In this triangle, Mr. Hollande is depicted as a powerless and undecided lover who cannot choose between the two women in his life. "In 2005 and 2007, one struggled to keep him and the other to bring him back," Ms. Cabana and Ms. Rosencher wrote.
The main lines of this story appeared in a biography of Mr. Hollande by Serge Raffy, chief editor of Le Nouvel Observateur, that was published last year. The book, "François Hollande: Itinéraire Secret," or "Secret Itinerary," asserts that Mr. Hollande's affair with Ms. Trierweiler began in 2005 after they had all become friends, and that Ms. Royal tried to stop it. The Hollande-Royal relationship was declared over publicly only after she lost the 2007 presidential elections, but it had actually ended earlier, he wrote.
Mr. Raffy also describes how Ms. Trierweiler prevented Ms. Royal from attending the 2009 funeral of Mr. Hollande's mother, with whom she and the children had a strong relationship. Ms. Royal did not attend Mr. Hollande's investiture as president.
Until recently, Ms. Trierweiler was seen as an elegant and strong-willed woman who continued to work as a journalist while supporting her partner. She recently negotiated a deal with Paris Match to contribute book and art reviews and other cultural coverage a few times a month.
The anti-Royal tweet in June changed that perception, and Mr. Hollande made a point, in a television interview on July 14 -- Bastille Day -- of stating that he had told those close to him to keep their private lives private and to resolve their conflicts away from the news media. At the same time, Mr. Hollande's oldest son, Thomas, told friends that the children would now keep their distance from Ms. Trierweiler.
Ms. Trierweiler has also been criticized for suing French magazines for printing photographs, taken with long lenses, of her and Mr. Hollande in bathing suits. She argues that the photographs are an invasion of privacy, but they are a common summer feature; Mr. Sarkozy and his wife, Carla Bruni-Sarkozy, were often photographed in the same way.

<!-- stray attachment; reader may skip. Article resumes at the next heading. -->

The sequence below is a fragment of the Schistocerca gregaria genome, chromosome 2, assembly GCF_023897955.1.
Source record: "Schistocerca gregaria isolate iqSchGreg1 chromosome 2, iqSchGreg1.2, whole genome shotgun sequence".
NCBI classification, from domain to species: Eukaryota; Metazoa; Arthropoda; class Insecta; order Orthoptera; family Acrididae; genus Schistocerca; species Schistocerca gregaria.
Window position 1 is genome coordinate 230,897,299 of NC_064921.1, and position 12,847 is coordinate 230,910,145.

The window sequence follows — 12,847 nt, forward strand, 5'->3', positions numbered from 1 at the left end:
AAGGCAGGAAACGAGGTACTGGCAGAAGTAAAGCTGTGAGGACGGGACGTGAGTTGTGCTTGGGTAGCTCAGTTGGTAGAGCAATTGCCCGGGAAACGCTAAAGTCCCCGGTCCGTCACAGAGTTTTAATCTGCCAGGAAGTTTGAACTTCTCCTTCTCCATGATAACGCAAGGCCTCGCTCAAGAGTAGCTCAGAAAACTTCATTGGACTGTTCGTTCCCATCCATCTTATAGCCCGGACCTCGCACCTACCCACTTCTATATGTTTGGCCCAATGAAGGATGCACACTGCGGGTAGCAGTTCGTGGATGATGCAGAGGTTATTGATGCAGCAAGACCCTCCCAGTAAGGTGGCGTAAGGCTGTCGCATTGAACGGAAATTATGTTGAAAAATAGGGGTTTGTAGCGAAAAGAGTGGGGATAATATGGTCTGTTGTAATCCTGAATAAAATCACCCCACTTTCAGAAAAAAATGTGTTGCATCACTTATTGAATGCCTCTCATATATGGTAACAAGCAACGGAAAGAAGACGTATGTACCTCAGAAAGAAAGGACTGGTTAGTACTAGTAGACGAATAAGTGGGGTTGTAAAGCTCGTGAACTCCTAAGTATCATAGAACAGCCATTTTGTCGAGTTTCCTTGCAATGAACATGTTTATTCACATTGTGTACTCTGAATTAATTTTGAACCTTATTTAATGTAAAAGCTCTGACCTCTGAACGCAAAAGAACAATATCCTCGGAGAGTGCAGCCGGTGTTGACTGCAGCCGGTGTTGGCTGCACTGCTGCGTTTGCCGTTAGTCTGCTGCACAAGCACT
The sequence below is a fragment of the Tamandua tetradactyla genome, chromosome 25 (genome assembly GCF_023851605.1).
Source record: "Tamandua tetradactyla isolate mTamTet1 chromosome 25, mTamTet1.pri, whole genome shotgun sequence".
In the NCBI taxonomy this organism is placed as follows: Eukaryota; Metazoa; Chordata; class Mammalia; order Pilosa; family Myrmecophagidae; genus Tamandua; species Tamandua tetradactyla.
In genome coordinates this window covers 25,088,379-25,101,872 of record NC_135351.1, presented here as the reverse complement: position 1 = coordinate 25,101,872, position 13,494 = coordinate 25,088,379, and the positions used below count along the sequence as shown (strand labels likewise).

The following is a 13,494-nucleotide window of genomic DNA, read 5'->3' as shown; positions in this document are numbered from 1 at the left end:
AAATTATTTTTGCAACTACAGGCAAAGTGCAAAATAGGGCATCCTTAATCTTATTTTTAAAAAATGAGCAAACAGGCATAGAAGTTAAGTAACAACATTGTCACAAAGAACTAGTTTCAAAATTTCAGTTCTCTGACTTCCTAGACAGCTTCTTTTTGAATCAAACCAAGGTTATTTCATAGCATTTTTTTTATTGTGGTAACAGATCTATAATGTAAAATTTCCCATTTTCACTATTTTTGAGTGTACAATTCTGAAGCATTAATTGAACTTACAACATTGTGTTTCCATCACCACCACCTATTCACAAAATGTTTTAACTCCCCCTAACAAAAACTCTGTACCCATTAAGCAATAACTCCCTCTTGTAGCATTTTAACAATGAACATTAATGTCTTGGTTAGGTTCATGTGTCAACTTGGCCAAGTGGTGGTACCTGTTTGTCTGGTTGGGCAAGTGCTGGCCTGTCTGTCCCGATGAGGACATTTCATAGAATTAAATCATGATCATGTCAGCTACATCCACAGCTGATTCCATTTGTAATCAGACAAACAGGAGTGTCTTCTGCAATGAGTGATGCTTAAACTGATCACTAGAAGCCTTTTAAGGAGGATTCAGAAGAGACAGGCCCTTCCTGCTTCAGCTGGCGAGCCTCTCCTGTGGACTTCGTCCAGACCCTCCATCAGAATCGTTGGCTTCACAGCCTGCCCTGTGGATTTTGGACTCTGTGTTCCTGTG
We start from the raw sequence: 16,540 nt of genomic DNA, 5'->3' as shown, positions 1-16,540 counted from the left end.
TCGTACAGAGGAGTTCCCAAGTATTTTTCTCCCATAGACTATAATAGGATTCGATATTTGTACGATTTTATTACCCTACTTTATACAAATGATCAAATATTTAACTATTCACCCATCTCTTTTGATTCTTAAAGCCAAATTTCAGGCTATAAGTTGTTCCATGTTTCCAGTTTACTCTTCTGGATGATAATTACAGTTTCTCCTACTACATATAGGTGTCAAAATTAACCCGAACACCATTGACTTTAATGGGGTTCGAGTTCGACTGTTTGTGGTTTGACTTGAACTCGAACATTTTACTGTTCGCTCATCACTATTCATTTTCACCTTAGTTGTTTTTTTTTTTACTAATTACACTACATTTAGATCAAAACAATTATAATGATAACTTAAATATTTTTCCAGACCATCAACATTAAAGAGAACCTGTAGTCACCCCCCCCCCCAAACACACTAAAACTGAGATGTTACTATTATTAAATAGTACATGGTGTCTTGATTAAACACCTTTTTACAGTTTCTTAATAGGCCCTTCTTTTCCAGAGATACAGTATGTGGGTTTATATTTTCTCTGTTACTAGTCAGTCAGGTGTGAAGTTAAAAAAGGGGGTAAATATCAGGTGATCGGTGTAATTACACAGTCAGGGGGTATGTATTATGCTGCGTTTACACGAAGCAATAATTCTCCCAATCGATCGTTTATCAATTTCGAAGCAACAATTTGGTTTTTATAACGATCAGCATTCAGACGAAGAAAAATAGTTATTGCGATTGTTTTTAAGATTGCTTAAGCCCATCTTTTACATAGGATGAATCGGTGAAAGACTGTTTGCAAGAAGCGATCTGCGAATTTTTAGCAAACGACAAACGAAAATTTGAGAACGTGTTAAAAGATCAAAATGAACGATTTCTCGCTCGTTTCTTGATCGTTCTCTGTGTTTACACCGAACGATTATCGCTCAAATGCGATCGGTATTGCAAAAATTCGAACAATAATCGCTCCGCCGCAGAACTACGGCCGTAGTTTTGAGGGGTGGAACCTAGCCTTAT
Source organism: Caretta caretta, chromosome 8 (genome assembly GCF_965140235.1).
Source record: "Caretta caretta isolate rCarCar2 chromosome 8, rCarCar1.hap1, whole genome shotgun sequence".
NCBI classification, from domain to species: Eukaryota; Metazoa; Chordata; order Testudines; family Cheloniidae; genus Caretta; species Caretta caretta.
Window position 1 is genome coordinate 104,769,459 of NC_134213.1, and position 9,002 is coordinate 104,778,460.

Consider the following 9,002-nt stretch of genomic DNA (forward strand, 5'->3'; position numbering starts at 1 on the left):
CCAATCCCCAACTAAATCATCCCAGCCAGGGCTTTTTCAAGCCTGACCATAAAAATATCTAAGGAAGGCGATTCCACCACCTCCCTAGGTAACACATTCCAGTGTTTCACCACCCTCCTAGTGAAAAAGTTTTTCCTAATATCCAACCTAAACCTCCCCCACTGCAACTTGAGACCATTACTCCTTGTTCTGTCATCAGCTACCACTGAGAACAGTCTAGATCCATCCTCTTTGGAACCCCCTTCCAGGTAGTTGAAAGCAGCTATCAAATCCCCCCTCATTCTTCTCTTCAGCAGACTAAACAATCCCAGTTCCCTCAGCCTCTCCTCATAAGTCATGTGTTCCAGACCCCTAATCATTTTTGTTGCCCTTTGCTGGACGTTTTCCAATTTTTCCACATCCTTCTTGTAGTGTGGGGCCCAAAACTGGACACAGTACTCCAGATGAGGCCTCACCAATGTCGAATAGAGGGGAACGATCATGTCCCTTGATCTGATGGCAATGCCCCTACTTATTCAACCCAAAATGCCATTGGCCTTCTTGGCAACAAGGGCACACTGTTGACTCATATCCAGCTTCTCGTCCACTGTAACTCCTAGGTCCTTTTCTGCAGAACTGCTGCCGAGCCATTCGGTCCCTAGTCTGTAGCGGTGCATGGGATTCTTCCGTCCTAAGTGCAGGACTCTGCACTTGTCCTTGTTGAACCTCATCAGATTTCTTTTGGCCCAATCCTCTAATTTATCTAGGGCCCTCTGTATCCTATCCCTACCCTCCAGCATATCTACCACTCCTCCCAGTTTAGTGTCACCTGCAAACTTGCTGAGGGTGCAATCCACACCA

For some commentators, Mr. Hollande's complicated family life brought into question his ability to control those around him.
"I doubt that the French really want a normal man as president," said Serge Hefez, a psychiatrist who wrote a book about Mr. Sarkozy in 2010 called "Sarkoze Obsessionnelle," or "Obsessive Sarkosis." "A president is asked to be more rational and a better master of his emotion than a normal man," Mr. Hefez said.
For Maurice Szafran, chief editor of Marianne, the conflict between Ms. Royal and Ms. Trierweiler has "demolished the image François Hollande had built for himself, his way of behaving and presenting himself to his voter."
Many commentators also acknowledged that the rules of French journalism have changed since 2007, starting with Mr. Sarkozy's public divorce and quick remarriage, followed by the arrest of Mr. Strauss-Kahn on charges of sexual assault last year, and now his separation from his wife, Anne Sinclair. French journalists have been more eager to investigate, and speculate in print, about the private lives of politicians.
"The torments of the soul have become one of the keys to understand the official history," L'Express said in a recent editorial. Mr. Hollande's love life, it said, "is also our business."
This article originally appeared in The New York Times.